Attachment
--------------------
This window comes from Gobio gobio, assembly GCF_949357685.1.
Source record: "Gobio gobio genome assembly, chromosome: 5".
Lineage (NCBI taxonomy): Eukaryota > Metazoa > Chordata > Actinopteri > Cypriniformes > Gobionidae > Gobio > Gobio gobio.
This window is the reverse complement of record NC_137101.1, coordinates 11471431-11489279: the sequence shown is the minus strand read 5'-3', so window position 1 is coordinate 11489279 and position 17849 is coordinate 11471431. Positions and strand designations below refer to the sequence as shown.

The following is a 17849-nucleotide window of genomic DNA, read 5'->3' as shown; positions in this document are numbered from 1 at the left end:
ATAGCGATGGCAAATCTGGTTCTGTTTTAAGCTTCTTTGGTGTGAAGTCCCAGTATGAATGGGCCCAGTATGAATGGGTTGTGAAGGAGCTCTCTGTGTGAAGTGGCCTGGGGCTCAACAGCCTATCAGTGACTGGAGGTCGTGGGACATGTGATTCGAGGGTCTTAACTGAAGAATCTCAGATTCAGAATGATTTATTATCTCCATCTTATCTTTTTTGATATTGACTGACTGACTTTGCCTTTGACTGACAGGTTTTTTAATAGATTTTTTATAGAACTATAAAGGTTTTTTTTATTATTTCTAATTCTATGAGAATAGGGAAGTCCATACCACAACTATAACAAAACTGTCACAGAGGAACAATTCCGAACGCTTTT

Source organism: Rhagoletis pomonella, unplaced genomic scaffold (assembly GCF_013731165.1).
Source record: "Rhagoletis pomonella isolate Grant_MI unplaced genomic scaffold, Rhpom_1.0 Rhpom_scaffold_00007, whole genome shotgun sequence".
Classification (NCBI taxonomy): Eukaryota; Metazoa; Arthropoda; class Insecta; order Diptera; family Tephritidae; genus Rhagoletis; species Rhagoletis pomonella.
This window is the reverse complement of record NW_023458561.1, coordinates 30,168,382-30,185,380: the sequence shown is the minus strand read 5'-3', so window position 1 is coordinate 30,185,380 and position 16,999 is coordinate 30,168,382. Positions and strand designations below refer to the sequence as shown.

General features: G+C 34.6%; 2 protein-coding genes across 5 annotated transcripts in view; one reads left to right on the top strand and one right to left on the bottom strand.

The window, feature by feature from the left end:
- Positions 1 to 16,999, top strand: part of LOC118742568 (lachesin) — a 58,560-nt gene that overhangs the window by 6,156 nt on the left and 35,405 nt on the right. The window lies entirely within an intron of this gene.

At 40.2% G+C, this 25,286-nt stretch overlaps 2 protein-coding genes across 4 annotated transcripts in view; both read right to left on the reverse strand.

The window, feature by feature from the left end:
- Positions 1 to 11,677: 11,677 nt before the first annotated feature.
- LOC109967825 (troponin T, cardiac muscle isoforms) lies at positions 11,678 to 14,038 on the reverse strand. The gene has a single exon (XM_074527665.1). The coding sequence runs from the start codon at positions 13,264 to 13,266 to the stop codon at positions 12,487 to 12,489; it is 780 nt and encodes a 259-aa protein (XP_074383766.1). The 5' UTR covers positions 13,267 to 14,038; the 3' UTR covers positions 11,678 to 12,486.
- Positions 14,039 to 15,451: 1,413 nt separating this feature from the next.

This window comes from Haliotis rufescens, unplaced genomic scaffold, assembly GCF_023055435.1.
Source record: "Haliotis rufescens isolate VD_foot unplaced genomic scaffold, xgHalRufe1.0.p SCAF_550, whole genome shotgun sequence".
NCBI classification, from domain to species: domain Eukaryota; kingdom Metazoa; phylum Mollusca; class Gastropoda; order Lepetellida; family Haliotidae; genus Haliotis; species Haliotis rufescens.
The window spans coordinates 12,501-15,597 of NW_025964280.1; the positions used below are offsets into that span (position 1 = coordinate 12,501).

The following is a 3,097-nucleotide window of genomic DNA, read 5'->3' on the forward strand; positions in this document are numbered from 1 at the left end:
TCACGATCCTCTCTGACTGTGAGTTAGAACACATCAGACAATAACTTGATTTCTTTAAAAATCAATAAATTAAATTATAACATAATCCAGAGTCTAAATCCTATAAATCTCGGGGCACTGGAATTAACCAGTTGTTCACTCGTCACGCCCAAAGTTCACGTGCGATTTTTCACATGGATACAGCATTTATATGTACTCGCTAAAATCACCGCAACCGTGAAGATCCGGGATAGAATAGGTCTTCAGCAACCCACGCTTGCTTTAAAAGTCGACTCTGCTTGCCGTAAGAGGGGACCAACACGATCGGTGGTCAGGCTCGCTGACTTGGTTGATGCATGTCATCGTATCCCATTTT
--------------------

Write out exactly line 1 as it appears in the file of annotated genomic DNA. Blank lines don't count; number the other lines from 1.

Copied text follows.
This window comes from Gobio gobio, assembly GCF_949357685.1.